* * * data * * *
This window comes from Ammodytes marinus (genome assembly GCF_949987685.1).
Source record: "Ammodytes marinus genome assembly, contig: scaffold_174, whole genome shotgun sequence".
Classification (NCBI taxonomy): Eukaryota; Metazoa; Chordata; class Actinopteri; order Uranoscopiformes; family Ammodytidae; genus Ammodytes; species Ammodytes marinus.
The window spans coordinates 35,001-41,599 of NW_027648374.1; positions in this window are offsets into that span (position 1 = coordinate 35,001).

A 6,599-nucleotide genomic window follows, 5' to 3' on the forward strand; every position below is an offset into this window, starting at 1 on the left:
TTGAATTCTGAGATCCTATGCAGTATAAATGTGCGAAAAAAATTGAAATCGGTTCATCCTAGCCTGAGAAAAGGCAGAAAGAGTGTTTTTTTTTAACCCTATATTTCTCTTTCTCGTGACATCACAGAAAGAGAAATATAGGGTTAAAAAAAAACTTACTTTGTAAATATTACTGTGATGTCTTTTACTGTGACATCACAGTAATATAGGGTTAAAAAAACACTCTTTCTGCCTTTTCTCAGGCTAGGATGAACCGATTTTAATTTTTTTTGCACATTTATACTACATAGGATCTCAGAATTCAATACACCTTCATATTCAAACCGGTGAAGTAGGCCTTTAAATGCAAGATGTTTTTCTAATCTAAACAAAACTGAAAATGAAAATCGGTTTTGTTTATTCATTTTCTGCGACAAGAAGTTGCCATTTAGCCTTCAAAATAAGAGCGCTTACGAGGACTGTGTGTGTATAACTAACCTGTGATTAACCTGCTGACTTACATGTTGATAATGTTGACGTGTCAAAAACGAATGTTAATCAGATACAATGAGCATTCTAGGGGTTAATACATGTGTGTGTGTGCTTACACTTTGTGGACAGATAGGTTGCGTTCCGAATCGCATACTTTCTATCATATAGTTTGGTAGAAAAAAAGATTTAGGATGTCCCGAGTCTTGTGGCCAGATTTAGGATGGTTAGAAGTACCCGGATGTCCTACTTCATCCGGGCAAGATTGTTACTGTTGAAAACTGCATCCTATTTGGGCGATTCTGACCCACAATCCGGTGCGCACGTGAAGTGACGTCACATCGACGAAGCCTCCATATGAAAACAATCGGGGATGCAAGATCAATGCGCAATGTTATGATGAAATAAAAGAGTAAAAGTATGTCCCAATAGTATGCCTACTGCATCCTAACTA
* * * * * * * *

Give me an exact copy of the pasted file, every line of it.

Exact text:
This window comes from Ammodytes marinus (genome assembly GCF_949987685.1).
Source record: "Ammodytes marinus genome assembly, contig: scaffold_174, whole genome shotgun sequence".
Classification (NCBI taxonomy): Eukaryota; Metazoa; Chordata; class Actinopteri; order Uranoscopiformes; family Ammodytidae; genus Ammodytes; species Ammodytes marinus.
The window spans coordinates 35,001-41,599 of NW_027648374.1; positions in this window are offsets into that span (position 1 = coordinate 35,001).

A 6,599-nucleotide genomic window follows, 5' to 3' on the forward strand; every position below is an offset into this window, starting at 1 on the left:
TTGAATTCTGAGATCCTATGCAGTATAAATGTGCGAAAAAAATTGAAATCGGTTCATCCTAGCCTGAGAAAAGGCAGAAAGAGTGTTTTTTTTTAACCCTATATTTCTCTTTCTCGTGACATCACAGAAAGAGAAATATAGGGTTAAAAAAAAACTTACTTTGTAAATATTACTGTGATGTCTTTTACTGTGACATCACAGTAATATAGGGTTAAAAAAACACTCTTTCTGCCTTTTCTCAGGCTAGGATGAACCGATTTTAATTTTTTTTGCACATTTATACTACATAGGATCTCAGAATTCAATACACCTTCATATTCAAACCGGTGAAGTAGGCCTTTAAATGCAAGATGTTTTTCTAATCTAAACAAAACTGAAAATGAAAATCGGTTTTGTTTATTCATTTTCTGCGACAAGAAGTTGCCATTTAGCCTTCAAAATAAGAGCGCTTACGAGGACTGTGTGTGTATAACTAACCTGTGATTAACCTGCTGACTTACATGTTGATAATGTTGACGTGTCAAAAACGAATGTTAATCAGATACAATGAGCATTCTAGGGGTTAATACATGTGTGTGTGTGCTTACACTTTGTGGACAGATAGGTTGCGTTCCGAATCGCATACTTTCTATCATATAGTTTGGTAGAAAAAAAGATTTAGGATGTCCCGAGTCTTGTGGCCAGATTTAGGATGGTTAGAAGTACCCGGATGTCCTACTTCATCCGGGCAAGATTGTTACTGTTGAAAACTGCATCCTATTTGGGCGATTCTGACCCACAATCCGGTGCGCACGTGAAGTGACGTCACATCGACGAAGCCTCCATATGAAAACAATCGGGGATGCAAGATCAATGCGCAATGTTATGATGAAATAAAAGAGTAAAAGTATGTCCCAATAGTATGCCTACTGCATCCTAACTA